About our native bees - did you know?
• Australia has over 1,500 species of native bees
• Native bees can be between 2mm and 24mm long
• Our native bees can be black, yellow, red, metallic green or even black with blue bands
• Most native bees are solitary, only 10 species live in a social hive
• Social native bees are stingless (all other species can sting)
• Tetragonula carbonaria is the only species of social bee native to the North Sydney area
Why care for bees?
Bees are essential members of our ecological communities, playing a vital role in pollinating our food crops and native plants. Worldwide bee communities are under threat and bee numbers are decreasing. Thankfully, native bees are not being impacted by the diseases and pests that are affecting the Apis honeybees.
Land clearing and people mistaking bees for flies are key threats to native bee populations.
Life in the hive
A hive of the local Tetragonula carbonaria is home to a community of between 6,000 and 10,000 bees. The hive structure is similar to that of the Apis honeybee, including a queen, workers and drones. The workers play a key role in the health of a hive - scouting for food, collecting pollen, building the brood and guarding the hive.
Tetragonula bees are active in a temperature range of 18-40 degrees. Each day they travel up to ½ km to source food, compared to Apis honeybees that travel 5-10km.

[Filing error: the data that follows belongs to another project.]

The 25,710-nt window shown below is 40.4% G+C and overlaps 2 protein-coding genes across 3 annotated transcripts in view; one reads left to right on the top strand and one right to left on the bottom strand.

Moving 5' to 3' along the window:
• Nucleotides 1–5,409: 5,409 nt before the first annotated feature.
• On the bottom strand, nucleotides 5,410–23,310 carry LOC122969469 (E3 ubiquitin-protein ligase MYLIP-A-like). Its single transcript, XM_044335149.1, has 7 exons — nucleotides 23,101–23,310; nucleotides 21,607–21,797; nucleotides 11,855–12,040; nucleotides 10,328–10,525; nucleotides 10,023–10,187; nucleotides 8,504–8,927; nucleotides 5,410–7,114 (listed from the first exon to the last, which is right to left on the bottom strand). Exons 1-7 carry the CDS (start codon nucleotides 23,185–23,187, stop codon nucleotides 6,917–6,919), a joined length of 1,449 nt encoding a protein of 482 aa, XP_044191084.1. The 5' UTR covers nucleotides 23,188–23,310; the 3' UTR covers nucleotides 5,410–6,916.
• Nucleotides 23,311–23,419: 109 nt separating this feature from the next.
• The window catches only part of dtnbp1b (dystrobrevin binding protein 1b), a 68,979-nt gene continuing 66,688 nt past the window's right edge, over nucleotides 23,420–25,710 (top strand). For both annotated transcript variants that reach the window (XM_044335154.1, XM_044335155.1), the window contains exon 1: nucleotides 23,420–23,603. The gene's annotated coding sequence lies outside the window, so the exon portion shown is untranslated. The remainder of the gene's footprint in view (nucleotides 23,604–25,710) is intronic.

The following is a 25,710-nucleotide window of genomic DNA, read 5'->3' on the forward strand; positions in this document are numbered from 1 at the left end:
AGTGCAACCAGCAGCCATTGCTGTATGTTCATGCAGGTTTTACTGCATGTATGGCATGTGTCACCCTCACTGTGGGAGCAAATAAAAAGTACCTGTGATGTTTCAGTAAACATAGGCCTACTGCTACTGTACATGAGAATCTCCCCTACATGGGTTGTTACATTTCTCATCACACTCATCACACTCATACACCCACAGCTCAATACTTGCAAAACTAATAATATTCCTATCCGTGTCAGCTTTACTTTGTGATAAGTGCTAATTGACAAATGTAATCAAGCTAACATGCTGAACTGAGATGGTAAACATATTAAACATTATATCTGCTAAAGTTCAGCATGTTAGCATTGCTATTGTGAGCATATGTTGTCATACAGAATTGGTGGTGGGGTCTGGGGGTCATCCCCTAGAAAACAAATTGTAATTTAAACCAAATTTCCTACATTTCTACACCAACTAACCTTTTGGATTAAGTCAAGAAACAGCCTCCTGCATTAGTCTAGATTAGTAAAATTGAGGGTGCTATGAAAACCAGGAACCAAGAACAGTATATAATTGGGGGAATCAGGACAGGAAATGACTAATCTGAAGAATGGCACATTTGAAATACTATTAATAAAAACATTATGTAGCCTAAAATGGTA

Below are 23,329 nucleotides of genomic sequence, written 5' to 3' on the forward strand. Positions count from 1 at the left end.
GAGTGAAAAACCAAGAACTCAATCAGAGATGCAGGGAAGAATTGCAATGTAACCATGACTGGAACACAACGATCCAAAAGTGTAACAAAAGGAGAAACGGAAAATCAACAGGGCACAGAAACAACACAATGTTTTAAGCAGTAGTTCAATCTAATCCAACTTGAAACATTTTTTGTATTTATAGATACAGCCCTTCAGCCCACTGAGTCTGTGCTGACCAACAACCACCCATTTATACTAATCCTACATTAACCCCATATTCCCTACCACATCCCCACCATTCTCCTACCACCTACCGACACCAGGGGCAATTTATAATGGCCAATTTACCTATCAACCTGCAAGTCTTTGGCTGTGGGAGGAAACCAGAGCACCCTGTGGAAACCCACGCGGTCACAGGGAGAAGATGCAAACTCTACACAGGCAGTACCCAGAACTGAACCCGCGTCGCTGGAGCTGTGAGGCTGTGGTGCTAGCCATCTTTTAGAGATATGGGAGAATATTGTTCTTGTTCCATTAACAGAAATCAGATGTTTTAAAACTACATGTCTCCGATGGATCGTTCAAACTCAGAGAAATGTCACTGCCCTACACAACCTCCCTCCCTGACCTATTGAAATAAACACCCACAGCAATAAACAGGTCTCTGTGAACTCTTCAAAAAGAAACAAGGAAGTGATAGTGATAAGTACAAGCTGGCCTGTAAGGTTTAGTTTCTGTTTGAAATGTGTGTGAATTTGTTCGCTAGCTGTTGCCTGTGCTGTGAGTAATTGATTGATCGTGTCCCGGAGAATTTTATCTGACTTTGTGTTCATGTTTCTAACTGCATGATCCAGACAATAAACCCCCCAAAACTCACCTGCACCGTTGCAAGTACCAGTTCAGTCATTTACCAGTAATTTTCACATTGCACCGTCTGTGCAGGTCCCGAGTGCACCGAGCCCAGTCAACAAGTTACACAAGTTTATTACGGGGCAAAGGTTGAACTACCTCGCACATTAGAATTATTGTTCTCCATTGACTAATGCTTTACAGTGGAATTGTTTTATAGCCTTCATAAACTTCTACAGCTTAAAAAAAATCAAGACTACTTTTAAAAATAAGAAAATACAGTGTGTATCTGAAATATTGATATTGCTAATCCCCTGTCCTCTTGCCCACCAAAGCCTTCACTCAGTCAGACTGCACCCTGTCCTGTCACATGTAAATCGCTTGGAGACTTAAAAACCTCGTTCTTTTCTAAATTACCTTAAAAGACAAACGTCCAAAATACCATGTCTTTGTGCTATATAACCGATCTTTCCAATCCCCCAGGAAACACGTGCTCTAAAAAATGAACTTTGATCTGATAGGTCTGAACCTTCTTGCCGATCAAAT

Do native bees make honey?
Solitary bees collect tiny amounts of nectar to feed their young but do not store honey in their nests. Social bees such as Tetragonula produce a small amount of honey that is stored in clusters of resin pots near the extremities of the nest.
Native bee honey, called Sugarbag, was prized by Aboriginal people who collected it from wild hives. A stingless bee hive produces up to ½kg of honey a year as opposed to the Apis honeybee hive that produces around 20-25kg per year.
How can you help conserve our native bees?
• Plant a garden that supports native bee species
• Keep insecticide use to a minimum (if using insecticides use them when bees are less likely to be moving around eg. the coldest part of the day or night)
• Place a hive of native bees in your backyard
Where can I buy a native bee hive?
Native bee hives generally cost between $400 and $500. They are available from various suppliers. Whilst North Sydney Council does not endorse any particular supplier, there is a list of suppliers for Sydney native bee hives on www.aussiebee.com.au
. Ku-ring-gai Council also offers native bee hives for sale.
Want to learn more?
• Read Australian Stingless Bees by John Klumpp, a valuable handbook and a great support for anyone interested in keeping native bees
• Discover some great pictures of native bees by looking up websites such as Pinterest or Flickr
North Sydney Council wishes to acknowledge Ku-ring-gai Council for the information in this fact sheet.